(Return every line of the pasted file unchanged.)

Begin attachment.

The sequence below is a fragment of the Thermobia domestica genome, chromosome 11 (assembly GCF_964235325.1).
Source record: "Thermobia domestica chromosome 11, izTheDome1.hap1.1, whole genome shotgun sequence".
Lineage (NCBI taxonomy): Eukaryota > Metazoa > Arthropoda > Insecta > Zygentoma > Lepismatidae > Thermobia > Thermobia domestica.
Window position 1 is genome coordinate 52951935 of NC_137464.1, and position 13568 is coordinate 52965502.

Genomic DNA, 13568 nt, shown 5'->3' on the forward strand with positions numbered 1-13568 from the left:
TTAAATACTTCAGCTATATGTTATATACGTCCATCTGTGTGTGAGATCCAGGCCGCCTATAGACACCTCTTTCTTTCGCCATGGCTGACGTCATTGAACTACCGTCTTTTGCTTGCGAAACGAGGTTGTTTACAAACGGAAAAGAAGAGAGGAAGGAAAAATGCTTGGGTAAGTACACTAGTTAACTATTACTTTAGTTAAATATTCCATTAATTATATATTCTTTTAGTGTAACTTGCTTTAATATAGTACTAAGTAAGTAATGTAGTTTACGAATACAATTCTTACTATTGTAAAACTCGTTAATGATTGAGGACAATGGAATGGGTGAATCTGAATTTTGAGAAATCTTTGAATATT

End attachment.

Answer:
The sequence below is a fragment of the Thermobia domestica genome, chromosome 11 (assembly GCF_964235325.1).
Source record: "Thermobia domestica chromosome 11, izTheDome1.hap1.1, whole genome shotgun sequence".
Lineage (NCBI taxonomy): Eukaryota > Metazoa > Arthropoda > Insecta > Zygentoma > Lepismatidae > Thermobia > Thermobia domestica.
Window position 1 is genome coordinate 52951935 of NC_137464.1, and position 13568 is coordinate 52965502.

Genomic DNA, 13568 nt, shown 5'->3' on the forward strand with positions numbered 1-13568 from the left:
TTAAATACTTCAGCTATATGTTATATACGTCCATCTGTGTGTGAGATCCAGGCCGCCTATAGACACCTCTTTCTTTCGCCATGGCTGACGTCATTGAACTACCGTCTTTTGCTTGCGAAACGAGGTTGTTTACAAACGGAAAAGAAGAGAGGAAGGAAAAATGCTTGGGTAAGTACACTAGTTAACTATTACTTTAGTTAAATATTCCATTAATTATATATTCTTTTAGTGTAACTTGCTTTAATATAGTACTAAGTAAGTAATGTAGTTTACGAATACAATTCTTACTATTGTAAAACTCGTTAATGATTGAGGACAATGGAATGGGTGAATCTGAATTTTGAGAAATCTTTGAATATT